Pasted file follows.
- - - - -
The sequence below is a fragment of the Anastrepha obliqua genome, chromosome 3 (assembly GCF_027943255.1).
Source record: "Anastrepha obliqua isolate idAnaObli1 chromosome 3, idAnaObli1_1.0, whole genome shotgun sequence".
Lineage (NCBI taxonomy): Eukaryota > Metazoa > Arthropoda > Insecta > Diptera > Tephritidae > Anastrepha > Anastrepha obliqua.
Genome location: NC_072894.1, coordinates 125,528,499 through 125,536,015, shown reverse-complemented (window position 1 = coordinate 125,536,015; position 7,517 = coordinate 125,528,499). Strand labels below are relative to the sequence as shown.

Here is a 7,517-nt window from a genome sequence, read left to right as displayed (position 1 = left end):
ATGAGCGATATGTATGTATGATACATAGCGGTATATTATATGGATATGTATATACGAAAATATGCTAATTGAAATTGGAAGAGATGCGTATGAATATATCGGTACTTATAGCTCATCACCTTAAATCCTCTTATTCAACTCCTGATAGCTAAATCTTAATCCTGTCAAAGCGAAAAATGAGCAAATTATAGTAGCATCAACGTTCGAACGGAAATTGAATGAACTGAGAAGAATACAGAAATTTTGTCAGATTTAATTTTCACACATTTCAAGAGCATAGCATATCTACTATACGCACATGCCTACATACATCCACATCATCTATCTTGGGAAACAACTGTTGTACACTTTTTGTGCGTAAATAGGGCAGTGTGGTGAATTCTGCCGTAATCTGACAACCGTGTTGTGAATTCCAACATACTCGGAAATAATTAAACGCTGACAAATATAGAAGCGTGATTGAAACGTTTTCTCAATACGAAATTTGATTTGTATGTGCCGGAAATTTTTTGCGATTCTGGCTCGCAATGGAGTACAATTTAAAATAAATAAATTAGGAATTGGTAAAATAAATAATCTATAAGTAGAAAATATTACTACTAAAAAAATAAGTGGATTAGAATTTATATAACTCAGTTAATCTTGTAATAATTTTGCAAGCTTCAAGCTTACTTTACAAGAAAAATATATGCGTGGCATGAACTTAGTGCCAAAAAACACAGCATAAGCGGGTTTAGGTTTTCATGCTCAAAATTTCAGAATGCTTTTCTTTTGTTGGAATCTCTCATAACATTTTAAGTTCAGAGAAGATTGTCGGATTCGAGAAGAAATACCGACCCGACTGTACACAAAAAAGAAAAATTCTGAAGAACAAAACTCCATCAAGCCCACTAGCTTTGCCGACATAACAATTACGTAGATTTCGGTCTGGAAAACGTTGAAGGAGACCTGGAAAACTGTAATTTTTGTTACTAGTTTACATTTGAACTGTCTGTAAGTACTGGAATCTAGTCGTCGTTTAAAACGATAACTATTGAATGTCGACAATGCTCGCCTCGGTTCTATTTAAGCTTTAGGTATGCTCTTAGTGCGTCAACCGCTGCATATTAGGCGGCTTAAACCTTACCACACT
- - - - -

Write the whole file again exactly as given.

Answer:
The sequence below is a fragment of the Anastrepha obliqua genome, chromosome 3 (assembly GCF_027943255.1).
Source record: "Anastrepha obliqua isolate idAnaObli1 chromosome 3, idAnaObli1_1.0, whole genome shotgun sequence".
Lineage (NCBI taxonomy): Eukaryota > Metazoa > Arthropoda > Insecta > Diptera > Tephritidae > Anastrepha > Anastrepha obliqua.
Genome location: NC_072894.1, coordinates 125,528,499 through 125,536,015, shown reverse-complemented (window position 1 = coordinate 125,536,015; position 7,517 = coordinate 125,528,499). Strand labels below are relative to the sequence as shown.

Here is a 7,517-nt window from a genome sequence, read left to right as displayed (position 1 = left end):
ATGAGCGATATGTATGTATGATACATAGCGGTATATTATATGGATATGTATATACGAAAATATGCTAATTGAAATTGGAAGAGATGCGTATGAATATATCGGTACTTATAGCTCATCACCTTAAATCCTCTTATTCAACTCCTGATAGCTAAATCTTAATCCTGTCAAAGCGAAAAATGAGCAAATTATAGTAGCATCAACGTTCGAACGGAAATTGAATGAACTGAGAAGAATACAGAAATTTTGTCAGATTTAATTTTCACACATTTCAAGAGCATAGCATATCTACTATACGCACATGCCTACATACATCCACATCATCTATCTTGGGAAACAACTGTTGTACACTTTTTGTGCGTAAATAGGGCAGTGTGGTGAATTCTGCCGTAATCTGACAACCGTGTTGTGAATTCCAACATACTCGGAAATAATTAAACGCTGACAAATATAGAAGCGTGATTGAAACGTTTTCTCAATACGAAATTTGATTTGTATGTGCCGGAAATTTTTTGCGATTCTGGCTCGCAATGGAGTACAATTTAAAATAAATAAATTAGGAATTGGTAAAATAAATAATCTATAAGTAGAAAATATTACTACTAAAAAAATAAGTGGATTAGAATTTATATAACTCAGTTAATCTTGTAATAATTTTGCAAGCTTCAAGCTTACTTTACAAGAAAAATATATGCGTGGCATGAACTTAGTGCCAAAAAACACAGCATAAGCGGGTTTAGGTTTTCATGCTCAAAATTTCAGAATGCTTTTCTTTTGTTGGAATCTCTCATAACATTTTAAGTTCAGAGAAGATTGTCGGATTCGAGAAGAAATACCGACCCGACTGTACACAAAAAAGAAAAATTCTGAAGAACAAAACTCCATCAAGCCCACTAGCTTTGCCGACATAACAATTACGTAGATTTCGGTCTGGAAAACGTTGAAGGAGACCTGGAAAACTGTAATTTTTGTTACTAGTTTACATTTGAACTGTCTGTAAGTACTGGAATCTAGTCGTCGTTTAAAACGATAACTATTGAATGTCGACAATGCTCGCCTCGGTTCTATTTAAGCTTTAGGTATGCTCTTAGTGCGTCAACCGCTGCATATTAGGCGGCTTAAACCTTACCACACT